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Old 22nd October 2012, 04:55 AM   #1
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Location: Michigan
Default High Pass Filter

I'm confused on how to build a high pass filter for full range drivers - though not on the theory, just the implementation.

First, some background. I have a tube amp as a source, with tang band 4" bamboo speakers in a vented box tuned to 70Hz (a common build with these drivers), and I have a M&K VX-7 powered sub. This sub has no high pass filter, and I am using the speaker level inputs. This requires me to build a high pass filter to keep the lows out of my full range drivers. For anyone curious, yes, 20Hz tones are still being reproduced by the Tang Band 4" drivers....just very poorly and very quietly lol........20Hz at 55db Yay!

So, here is where I am stuck....

A first order slope with just a cap isn't good enough since 35Hz is only 3db down and still heavily distorts the driver. A second order filter is uber expensive. Typical 2nd order high pass filters at 70Hz require $56 caps and $200 worth of inductors per speaker!

I did find some theory about using a cap and a resistor for a first order filter and then putting two filters together in series, but this way still requires more then $100 in caps per speaker!

So.......what do I do? There must be something I am missing that you guys do to keep your 4" full range drivers from being killed by low bass......right???

BTW - I know about MiniDSP and would rather not use it....I am trying to keep everything DIY.

Help!

Steve

Last edited by soundwavesteve; 22nd October 2012 at 04:59 AM. Reason: Added MiniDSP line
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Old 23rd October 2012, 12:55 AM   #2
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Well, I just bought myself some 400uF caps to use as first order 50Hz high pass filters. I chose 50Hz so the 100-70Hz range wouldn't be too rolled off. If it doesn't work, looks like I am going to jump right in to electronic design and build myself some active second order crossovers....

Unless my ears can't tell the difference between non-polarized electrolytic caps and metal polypropylene caps...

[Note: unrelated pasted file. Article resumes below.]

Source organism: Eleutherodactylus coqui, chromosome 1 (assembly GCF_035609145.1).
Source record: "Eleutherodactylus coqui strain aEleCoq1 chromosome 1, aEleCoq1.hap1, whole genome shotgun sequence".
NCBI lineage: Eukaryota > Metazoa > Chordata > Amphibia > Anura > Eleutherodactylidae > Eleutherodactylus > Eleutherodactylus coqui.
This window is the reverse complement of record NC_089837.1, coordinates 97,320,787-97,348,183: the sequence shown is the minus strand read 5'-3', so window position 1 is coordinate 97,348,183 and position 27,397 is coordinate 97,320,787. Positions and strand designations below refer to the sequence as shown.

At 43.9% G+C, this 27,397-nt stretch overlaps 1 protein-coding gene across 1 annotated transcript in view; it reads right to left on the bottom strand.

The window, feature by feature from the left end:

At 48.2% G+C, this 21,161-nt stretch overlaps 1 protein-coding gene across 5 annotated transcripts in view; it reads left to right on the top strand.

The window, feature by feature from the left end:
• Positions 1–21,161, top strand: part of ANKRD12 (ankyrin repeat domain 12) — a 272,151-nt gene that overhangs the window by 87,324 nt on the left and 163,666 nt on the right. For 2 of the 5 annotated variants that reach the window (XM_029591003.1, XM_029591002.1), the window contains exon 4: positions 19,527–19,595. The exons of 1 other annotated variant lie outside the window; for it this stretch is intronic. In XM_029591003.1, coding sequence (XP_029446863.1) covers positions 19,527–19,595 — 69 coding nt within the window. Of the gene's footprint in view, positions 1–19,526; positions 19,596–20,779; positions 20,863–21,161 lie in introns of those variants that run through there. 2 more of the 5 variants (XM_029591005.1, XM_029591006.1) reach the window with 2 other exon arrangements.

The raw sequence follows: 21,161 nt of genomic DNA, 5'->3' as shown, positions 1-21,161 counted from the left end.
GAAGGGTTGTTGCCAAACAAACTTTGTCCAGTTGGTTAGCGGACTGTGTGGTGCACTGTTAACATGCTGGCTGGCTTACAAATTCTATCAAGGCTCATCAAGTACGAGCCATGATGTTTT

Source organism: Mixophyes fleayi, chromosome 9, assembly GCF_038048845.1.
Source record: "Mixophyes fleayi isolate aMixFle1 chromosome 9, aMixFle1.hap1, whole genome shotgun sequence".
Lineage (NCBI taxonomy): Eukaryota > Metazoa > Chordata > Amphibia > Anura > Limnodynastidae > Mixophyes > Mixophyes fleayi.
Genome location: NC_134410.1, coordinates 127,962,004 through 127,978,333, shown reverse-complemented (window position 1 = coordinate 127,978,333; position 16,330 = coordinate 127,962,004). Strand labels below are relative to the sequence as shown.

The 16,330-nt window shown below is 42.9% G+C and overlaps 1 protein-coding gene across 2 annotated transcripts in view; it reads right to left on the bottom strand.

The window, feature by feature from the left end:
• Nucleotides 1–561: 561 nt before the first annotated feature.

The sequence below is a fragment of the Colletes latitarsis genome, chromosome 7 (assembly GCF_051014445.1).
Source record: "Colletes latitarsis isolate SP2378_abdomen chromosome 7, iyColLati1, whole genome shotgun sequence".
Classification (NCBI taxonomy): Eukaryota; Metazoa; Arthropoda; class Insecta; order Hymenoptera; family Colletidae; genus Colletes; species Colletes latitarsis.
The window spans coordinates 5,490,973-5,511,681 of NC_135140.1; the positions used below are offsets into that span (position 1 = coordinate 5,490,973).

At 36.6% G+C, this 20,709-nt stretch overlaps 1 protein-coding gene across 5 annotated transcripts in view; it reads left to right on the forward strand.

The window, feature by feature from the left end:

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Old 23rd October 2012, 01:00 AM   #3
Davey is offline Davey  United States
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It makes little sense to implement such a low-frequency filter between amp and speakers. Large value (expensive) capacitors.

You should implement the filter before the amplifier, not after. This need not be an active filter, but possibly a passive filter with a couple of capacitors and resistors. Much smaller values and much cheaper. A superior alternative in all aspects.

Dave.
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Old 23rd October 2012, 01:03 AM   #4
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Hi soundwavesteve,

I'm in a similar situation. I have a set of 4" drivers in vented boxes tuned to 80Hz. When choosing the required caps for a first-order high-pass, you have to know the impedance of the signal you're trying to high-pass (the driver/cab combination).

And of course there will be two large peaks on either side of the Fb (in your case, 70Hz). And the peaks may go up to really high impedance values, e.g. 20, 30, 50 ohms.

So that impedance is a moving target -- in some places it's 8 ohms, in other places, so much higher. So I concluded recently that I would skip trying to high-pass passively, but I am definitely looking forward to your results. And I hope you find a way.
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Old 23rd October 2012, 03:58 AM   #5
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Davey - Thank you for your suggestion, but I can't implement the filter before the amp since the amp is feeding my subwoofer via the speaker level inputs - as noted in my first post. I do not wish to use the line level because I would like my sub to pick up the amp's sound to help it blend better.

RjBond3rd - Yes, I did chose my cap based on the actual measured impedance, but in practice it made little difference in the value I chose. I have a 6.8 Ohm resistor in parallel with the speaker which smooths over the peak - it's 10 ohms instead of 40 at 67Hz. Whether it's 3db down at 50 or 45 or 60 doesn't really matter since I am just trying to keep the bass out while my sub crosses over at 80.

Hopefully later this week I'll let you know how it actually worked out :-)
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Old 23rd October 2012, 04:24 AM   #6
Davey is offline Davey  United States
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Yes, I noted your sub-woofer input configuration. You should be feeding your sub-woofer line-level inputs and not the speaker-level inputs. This allows to line-level filter your main amp as I noted.
Your "blending" concern is not really an issue. I'm aware this is a preferred setup by some sub-woofer manufacturers, but it's a configuration that creates more problems than it solves......as you're finding out.

Cheers,

Dave.
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Old 11th November 2012, 11:54 PM   #7
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I just wanted to give an update. I ended not needing any high-pass filter. It turned out I was having a problem with the speaker terminals from my subwoofer. A ground connection from the terminal block was corroded and was allowing the audio signal to back-feed across channels. In other words, the left channel was bleeding over to all of the other terminals, and so was the right channel. So my speakers were playing both channels in both speakers - this was over driving them and mudding up the bass. Now that I fixed it, I can actually crank them up with all 8 watts from my tube amp and they sound great - my sub even sounds better now too.
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